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Moscow/Sputnik: While the confidence in the Australian government saw its peak during the pandemic in 2020, the current levels are slowly falling against the backdrop of soaring financial distress among the population, according to a new study by the Australian National University (ANU).
"There are some slightly more negative trends, with Australians slightly less likely to feel that they can get by on their current income, and less likely to be confident in the Federal government than they were in November 2020," ANU concluded in its research paper published on Friday.
Two factors associated with the rising financial wellbeing worries were age and income, according to the study.
"The biggest increase in this measure of financial stress occurred amongst those of prime working age (particularly those aged 35 to 44 years) as well as those aged 18 to 24 years old. More than a quarter of those aged 35 to 44 years say that their income is not enough for them to feel comfortable or coping, up from 16.5 per cent in November 2020," the paper read.
The survey of nearly 3,500 adults also found that the confidence had increased from 27.3 percent in January 2020 to 54.3 percent a year later. However, the latest trends show confidence slowly dropping.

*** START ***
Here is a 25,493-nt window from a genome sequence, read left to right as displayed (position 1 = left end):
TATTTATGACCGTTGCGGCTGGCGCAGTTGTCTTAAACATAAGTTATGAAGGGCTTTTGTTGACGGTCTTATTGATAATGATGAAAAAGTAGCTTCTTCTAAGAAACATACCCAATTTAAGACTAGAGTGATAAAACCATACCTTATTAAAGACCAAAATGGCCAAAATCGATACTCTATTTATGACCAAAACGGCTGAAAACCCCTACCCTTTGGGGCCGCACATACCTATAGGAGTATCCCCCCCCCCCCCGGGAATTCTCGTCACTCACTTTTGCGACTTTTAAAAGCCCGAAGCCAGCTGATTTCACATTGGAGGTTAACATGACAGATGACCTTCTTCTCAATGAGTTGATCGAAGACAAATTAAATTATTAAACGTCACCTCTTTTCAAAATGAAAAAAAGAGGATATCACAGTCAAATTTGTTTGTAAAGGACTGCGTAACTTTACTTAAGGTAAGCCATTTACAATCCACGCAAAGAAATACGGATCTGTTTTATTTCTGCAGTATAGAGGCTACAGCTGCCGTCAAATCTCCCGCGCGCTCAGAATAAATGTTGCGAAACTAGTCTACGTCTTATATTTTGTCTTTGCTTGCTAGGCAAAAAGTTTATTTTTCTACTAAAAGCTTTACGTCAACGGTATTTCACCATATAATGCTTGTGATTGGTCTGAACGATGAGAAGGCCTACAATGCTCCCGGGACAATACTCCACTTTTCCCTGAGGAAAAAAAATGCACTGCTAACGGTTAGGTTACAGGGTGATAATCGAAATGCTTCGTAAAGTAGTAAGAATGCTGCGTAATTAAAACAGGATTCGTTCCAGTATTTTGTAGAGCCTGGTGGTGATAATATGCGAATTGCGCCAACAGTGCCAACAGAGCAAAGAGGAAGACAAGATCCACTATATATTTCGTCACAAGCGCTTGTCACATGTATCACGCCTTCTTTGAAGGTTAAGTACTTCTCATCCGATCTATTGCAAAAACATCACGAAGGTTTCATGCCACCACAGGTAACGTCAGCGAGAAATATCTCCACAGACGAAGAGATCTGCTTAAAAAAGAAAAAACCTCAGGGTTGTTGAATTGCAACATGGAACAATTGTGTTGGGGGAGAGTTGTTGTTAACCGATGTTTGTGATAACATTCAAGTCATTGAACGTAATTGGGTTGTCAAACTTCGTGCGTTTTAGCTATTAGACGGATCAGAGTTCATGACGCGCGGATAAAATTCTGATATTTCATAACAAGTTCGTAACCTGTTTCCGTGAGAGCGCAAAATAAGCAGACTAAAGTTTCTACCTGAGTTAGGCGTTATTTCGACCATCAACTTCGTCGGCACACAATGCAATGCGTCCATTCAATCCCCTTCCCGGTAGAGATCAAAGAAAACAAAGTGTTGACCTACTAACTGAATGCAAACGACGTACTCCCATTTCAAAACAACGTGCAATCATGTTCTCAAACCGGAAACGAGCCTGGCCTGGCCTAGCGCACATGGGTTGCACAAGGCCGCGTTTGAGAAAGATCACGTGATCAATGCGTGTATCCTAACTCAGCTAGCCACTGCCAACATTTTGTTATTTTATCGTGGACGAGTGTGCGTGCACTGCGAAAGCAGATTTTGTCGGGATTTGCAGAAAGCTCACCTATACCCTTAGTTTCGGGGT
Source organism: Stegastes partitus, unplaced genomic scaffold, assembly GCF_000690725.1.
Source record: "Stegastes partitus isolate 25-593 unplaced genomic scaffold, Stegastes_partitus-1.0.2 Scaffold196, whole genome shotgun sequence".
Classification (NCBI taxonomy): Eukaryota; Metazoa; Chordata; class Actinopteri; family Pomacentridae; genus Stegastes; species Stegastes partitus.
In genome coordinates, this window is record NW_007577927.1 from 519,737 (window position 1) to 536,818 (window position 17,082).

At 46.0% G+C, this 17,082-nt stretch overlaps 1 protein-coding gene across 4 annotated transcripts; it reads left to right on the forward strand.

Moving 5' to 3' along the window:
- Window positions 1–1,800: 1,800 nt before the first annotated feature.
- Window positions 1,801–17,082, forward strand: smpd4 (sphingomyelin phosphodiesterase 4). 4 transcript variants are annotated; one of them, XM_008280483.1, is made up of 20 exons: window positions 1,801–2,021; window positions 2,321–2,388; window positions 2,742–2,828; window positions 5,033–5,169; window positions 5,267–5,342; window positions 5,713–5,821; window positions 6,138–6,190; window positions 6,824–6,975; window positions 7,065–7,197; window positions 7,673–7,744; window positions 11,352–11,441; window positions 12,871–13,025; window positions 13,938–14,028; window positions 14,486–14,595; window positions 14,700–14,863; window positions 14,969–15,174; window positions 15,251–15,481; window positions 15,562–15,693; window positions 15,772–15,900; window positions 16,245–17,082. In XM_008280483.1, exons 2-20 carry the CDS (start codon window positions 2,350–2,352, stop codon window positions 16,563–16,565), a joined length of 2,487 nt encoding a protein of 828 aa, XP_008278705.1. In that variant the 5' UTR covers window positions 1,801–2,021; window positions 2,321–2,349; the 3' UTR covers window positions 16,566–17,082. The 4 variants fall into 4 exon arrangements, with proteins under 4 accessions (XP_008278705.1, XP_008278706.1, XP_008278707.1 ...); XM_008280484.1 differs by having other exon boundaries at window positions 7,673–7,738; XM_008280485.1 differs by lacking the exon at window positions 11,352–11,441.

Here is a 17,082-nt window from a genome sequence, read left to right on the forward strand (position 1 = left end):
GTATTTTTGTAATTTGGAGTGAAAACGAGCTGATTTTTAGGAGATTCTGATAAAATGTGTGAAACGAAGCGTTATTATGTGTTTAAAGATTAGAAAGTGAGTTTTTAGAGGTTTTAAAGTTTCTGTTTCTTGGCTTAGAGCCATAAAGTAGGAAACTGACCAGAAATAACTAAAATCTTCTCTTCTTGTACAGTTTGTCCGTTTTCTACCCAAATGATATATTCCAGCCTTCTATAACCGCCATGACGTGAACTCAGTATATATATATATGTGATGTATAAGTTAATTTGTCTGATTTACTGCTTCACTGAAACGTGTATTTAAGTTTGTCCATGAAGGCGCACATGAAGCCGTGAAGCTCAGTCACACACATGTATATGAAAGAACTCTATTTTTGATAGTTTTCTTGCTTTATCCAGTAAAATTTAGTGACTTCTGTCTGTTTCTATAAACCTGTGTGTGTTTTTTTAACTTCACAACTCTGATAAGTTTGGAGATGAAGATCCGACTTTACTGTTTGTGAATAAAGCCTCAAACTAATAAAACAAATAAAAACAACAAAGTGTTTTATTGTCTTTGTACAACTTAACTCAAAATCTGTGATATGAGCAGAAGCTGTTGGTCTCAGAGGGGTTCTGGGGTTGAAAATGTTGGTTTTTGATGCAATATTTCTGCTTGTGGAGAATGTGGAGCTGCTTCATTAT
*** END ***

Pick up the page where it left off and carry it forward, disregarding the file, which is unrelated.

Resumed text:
"There are some early signs that confidence may be waning as the pandemic response enters a new phase, something for the Federal Government to keep a close eye on," the study's co-author Nicholas Biddle said.
Media reported in late October that as many as 9,100 homeless people in Australia had been deprived of income support for not complying with mutual obligations for jobseekers.
Since mutual obligations returned following a pandemic-related suspension, a total of 74,434 payment suspensions had been recorded between September and October 2020. In other words, about 7 percent of all job seekers have been deprived of welfare payments over the given period.
Among those who suffered from the payment system, were 9,100 homeless people, 13,169 people with disabilities, 12,137 indigenous job seekers and 12,401 former offenders.
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